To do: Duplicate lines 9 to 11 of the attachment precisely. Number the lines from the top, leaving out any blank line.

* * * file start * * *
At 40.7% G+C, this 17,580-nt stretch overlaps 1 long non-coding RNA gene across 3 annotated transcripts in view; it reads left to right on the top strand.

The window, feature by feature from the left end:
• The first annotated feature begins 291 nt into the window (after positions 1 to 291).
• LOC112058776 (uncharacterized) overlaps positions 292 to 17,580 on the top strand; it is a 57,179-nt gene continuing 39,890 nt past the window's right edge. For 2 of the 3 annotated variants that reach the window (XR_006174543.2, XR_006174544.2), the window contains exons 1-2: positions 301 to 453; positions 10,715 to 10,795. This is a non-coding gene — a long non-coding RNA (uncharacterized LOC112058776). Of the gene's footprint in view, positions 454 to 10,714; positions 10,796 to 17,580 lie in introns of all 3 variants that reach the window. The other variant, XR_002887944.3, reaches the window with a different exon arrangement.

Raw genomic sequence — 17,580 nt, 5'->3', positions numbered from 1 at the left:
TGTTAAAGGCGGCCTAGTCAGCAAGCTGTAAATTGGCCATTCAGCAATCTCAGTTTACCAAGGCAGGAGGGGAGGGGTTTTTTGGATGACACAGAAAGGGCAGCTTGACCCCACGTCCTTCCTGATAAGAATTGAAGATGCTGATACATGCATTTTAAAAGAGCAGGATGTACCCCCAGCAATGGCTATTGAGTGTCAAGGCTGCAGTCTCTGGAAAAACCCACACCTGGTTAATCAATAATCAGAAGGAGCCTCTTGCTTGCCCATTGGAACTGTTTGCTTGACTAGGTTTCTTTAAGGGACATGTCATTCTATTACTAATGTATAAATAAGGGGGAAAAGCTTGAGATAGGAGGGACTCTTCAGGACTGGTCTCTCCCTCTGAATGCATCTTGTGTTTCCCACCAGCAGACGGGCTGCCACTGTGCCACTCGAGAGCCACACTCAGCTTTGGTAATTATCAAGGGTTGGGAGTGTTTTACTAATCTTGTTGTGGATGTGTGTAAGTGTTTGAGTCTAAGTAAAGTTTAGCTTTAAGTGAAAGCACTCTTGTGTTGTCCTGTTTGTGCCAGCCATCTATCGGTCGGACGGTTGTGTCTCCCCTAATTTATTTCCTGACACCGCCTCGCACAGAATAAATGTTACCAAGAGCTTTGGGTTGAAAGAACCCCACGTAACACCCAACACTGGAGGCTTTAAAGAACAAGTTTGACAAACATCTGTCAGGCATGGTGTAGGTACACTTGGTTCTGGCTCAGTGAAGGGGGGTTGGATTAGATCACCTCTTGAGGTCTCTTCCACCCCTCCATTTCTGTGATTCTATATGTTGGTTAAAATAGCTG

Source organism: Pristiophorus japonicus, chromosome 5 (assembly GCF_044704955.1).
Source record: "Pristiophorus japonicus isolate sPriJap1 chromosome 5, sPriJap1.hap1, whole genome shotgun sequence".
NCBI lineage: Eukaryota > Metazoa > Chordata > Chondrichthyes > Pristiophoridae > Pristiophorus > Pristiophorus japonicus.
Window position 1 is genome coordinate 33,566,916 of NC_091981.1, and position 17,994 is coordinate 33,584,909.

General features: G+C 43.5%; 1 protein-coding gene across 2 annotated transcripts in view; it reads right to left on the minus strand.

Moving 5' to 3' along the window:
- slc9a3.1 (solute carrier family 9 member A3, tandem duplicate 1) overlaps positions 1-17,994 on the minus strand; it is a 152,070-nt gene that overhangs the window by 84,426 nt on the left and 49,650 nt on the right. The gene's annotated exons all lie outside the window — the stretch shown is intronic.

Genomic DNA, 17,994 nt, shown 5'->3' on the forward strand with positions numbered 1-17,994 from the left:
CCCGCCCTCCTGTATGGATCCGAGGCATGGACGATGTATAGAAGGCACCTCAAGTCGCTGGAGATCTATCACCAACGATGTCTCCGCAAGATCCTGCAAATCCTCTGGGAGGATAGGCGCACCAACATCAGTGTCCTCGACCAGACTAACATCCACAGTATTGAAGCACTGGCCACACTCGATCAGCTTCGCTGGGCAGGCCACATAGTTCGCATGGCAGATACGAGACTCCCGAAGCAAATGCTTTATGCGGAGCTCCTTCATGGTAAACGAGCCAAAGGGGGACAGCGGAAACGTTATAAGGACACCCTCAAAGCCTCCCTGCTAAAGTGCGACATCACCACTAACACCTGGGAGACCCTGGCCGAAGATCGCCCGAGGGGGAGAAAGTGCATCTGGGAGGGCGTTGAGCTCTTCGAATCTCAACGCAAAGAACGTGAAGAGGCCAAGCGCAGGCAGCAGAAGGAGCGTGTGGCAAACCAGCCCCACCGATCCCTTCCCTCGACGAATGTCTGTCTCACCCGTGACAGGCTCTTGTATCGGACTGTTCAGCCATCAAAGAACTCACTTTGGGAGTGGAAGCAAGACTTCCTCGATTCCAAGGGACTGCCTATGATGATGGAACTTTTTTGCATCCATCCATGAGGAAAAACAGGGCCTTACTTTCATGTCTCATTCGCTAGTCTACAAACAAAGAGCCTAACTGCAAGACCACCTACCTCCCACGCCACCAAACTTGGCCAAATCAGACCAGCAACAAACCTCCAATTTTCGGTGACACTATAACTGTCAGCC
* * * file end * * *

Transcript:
NCBI lineage: Eukaryota > Metazoa > Chordata > Chondrichthyes > Pristiophoridae > Pristiophorus > Pristiophorus japonicus.
Window position 1 is genome coordinate 33,566,916 of NC_091981.1, and position 17,994 is coordinate 33,584,909.

General features: G+C 43.5%; 1 protein-coding gene across 2 annotated transcripts in view; it reads right to left on the minus strand.